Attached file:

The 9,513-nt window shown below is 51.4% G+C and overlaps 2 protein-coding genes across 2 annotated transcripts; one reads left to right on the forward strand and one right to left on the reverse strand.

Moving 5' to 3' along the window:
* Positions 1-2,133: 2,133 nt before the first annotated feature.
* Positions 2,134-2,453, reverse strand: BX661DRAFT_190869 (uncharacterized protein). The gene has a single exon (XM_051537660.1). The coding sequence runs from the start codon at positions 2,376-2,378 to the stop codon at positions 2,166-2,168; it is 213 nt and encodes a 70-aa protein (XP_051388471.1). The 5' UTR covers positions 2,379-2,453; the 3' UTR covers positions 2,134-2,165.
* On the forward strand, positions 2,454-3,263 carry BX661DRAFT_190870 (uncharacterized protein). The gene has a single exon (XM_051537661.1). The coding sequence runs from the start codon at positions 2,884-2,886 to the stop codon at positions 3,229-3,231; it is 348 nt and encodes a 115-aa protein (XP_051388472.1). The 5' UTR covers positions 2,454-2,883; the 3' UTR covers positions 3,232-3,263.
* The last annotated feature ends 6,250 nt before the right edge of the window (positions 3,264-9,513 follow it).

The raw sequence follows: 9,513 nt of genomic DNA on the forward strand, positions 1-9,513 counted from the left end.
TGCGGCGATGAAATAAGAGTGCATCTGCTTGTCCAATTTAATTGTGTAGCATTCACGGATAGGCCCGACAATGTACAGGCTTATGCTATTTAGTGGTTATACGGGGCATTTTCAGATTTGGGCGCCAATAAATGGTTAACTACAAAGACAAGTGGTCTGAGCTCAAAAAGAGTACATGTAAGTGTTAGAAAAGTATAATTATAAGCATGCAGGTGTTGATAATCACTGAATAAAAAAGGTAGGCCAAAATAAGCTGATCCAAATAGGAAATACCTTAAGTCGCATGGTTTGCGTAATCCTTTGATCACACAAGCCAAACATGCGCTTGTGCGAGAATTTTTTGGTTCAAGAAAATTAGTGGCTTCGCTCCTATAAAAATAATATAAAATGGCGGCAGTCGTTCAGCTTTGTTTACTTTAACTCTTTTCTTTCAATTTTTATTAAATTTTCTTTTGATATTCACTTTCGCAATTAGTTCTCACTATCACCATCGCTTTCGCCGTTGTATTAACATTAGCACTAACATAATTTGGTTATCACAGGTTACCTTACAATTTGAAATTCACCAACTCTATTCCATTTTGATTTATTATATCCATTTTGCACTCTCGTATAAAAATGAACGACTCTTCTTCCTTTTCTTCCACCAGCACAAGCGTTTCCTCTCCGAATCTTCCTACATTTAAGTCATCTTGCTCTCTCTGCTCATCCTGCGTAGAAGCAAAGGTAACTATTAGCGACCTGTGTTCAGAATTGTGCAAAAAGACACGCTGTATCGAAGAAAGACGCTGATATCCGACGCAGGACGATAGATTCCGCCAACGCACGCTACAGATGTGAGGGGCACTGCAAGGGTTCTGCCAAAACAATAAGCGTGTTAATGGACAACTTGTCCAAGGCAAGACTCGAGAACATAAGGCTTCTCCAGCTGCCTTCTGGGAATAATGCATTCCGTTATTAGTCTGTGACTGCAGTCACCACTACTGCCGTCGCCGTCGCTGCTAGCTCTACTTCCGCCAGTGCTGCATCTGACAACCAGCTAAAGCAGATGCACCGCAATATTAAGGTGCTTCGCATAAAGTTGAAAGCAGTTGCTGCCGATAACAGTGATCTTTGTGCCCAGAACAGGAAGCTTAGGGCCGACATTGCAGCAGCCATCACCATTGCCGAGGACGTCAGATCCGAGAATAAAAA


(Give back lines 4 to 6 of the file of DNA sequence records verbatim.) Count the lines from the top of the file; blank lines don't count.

* Positions 2,134-2,453, reverse strand: BX661DRAFT_190869 (uncharacterized protein). The gene has a single exon (XM_051537660.1). The coding sequence runs from the start codon at positions 2,376-2,378 to the stop codon at positions 2,166-2,168; it is 213 nt and encodes a 70-aa protein (XP_051388471.1). The 5' UTR covers positions 2,379-2,453; the 3' UTR covers positions 2,134-2,165.
* On the forward strand, positions 2,454-3,263 carry BX661DRAFT_190870 (uncharacterized protein). The gene has a single exon (XM_051537661.1). The coding sequence runs from the start codon at positions 2,884-2,886 to the stop codon at positions 3,229-3,231; it is 348 nt and encodes a 115-aa protein (XP_051388472.1). The 5' UTR covers positions 2,454-2,883; the 3' UTR covers positions 3,232-3,263.
* The last annotated feature ends 6,250 nt before the right edge of the window (positions 3,264-9,513 follow it).